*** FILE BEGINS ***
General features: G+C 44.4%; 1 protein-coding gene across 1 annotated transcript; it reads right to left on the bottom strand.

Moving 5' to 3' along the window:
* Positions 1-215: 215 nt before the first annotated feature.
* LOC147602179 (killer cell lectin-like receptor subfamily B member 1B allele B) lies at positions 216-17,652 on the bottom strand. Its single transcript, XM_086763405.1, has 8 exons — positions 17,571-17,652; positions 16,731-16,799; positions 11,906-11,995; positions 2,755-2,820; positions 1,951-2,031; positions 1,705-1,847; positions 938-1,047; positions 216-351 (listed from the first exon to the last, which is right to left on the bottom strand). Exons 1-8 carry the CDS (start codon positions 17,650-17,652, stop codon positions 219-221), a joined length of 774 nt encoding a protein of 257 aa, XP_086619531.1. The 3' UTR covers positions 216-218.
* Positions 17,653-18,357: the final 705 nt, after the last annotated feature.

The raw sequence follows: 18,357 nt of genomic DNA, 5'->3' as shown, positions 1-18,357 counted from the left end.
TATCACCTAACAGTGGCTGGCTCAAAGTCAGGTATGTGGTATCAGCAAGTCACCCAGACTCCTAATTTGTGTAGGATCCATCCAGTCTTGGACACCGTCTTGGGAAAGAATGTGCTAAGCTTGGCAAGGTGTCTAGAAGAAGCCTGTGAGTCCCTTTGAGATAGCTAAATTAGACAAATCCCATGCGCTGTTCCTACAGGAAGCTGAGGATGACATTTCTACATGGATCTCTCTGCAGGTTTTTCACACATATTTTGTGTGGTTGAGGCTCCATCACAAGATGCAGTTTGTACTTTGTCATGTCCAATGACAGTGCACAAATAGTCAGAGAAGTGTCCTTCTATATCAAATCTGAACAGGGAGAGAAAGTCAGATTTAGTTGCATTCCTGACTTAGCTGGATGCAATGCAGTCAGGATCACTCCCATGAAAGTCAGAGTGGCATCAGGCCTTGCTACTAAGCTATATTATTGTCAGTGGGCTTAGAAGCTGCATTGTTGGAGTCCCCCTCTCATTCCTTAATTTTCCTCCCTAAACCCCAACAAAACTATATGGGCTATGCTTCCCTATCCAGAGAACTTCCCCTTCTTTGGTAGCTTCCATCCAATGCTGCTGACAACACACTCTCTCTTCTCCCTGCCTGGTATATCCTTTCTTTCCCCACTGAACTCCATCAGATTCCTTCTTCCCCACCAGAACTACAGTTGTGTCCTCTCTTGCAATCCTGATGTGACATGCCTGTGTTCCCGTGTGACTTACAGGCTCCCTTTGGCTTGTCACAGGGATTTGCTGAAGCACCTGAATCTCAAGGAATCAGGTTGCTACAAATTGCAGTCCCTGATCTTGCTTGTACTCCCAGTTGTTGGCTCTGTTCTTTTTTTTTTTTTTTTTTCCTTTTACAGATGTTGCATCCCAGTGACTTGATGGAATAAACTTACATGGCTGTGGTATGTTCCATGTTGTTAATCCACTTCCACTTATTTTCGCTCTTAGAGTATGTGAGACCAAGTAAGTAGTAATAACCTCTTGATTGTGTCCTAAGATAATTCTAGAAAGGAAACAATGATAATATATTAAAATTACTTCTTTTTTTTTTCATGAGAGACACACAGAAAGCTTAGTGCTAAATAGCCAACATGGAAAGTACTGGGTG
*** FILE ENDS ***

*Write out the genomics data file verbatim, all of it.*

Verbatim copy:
General features: G+C 44.4%; 1 protein-coding gene across 1 annotated transcript; it reads right to left on the bottom strand.

Moving 5' to 3' along the window:
* Positions 1-215: 215 nt before the first annotated feature.
* LOC147602179 (killer cell lectin-like receptor subfamily B member 1B allele B) lies at positions 216-17,652 on the bottom strand. Its single transcript, XM_086763405.1, has 8 exons — positions 17,571-17,652; positions 16,731-16,799; positions 11,906-11,995; positions 2,755-2,820; positions 1,951-2,031; positions 1,705-1,847; positions 938-1,047; positions 216-351 (listed from the first exon to the last, which is right to left on the bottom strand). Exons 1-8 carry the CDS (start codon positions 17,650-17,652, stop codon positions 219-221), a joined length of 774 nt encoding a protein of 257 aa, XP_086619531.1. The 3' UTR covers positions 216-218.
* Positions 17,653-18,357: the final 705 nt, after the last annotated feature.

The raw sequence follows: 18,357 nt of genomic DNA, 5'->3' as shown, positions 1-18,357 counted from the left end.
TATCACCTAACAGTGGCTGGCTCAAAGTCAGGTATGTGGTATCAGCAAGTCACCCAGACTCCTAATTTGTGTAGGATCCATCCAGTCTTGGACACCGTCTTGGGAAAGAATGTGCTAAGCTTGGCAAGGTGTCTAGAAGAAGCCTGTGAGTCCCTTTGAGATAGCTAAATTAGACAAATCCCATGCGCTGTTCCTACAGGAAGCTGAGGATGACATTTCTACATGGATCTCTCTGCAGGTTTTTCACACATATTTTGTGTGGTTGAGGCTCCATCACAAGATGCAGTTTGTACTTTGTCATGTCCAATGACAGTGCACAAATAGTCAGAGAAGTGTCCTTCTATATCAAATCTGAACAGGGAGAGAAAGTCAGATTTAGTTGCATTCCTGACTTAGCTGGATGCAATGCAGTCAGGATCACTCCCATGAAAGTCAGAGTGGCATCAGGCCTTGCTACTAAGCTATATTATTGTCAGTGGGCTTAGAAGCTGCATTGTTGGAGTCCCCCTCTCATTCCTTAATTTTCCTCCCTAAACCCCAACAAAACTATATGGGCTATGCTTCCCTATCCAGAGAACTTCCCCTTCTTTGGTAGCTTCCATCCAATGCTGCTGACAACACACTCTCTCTTCTCCCTGCCTGGTATATCCTTTCTTTCCCCACTGAACTCCATCAGATTCCTTCTTCCCCACCAGAACTACAGTTGTGTCCTCTCTTGCAATCCTGATGTGACATGCCTGTGTTCCCGTGTGACTTACAGGCTCCCTTTGGCTTGTCACAGGGATTTGCTGAAGCACCTGAATCTCAAGGAATCAGGTTGCTACAAATTGCAGTCCCTGATCTTGCTTGTACTCCCAGTTGTTGGCTCTGTTCTTTTTTTTTTTTTTTTTTCCTTTTACAGATGTTGCATCCCAGTGACTTGATGGAATAAACTTACATGGCTGTGGTATGTTCCATGTTGTTAATCCACTTCCACTTATTTTCGCTCTTAGAGTATGTGAGACCAAGTAAGTAGTAATAACCTCTTGATTGTGTCCTAAGATAATTCTAGAAAGGAAACAATGATAATATATTAAAATTACTTCTTTTTTTTTTCATGAGAGACACACAGAAAGCTTAGTGCTAAATAGCCAACATGGAAAGTACTGGGTG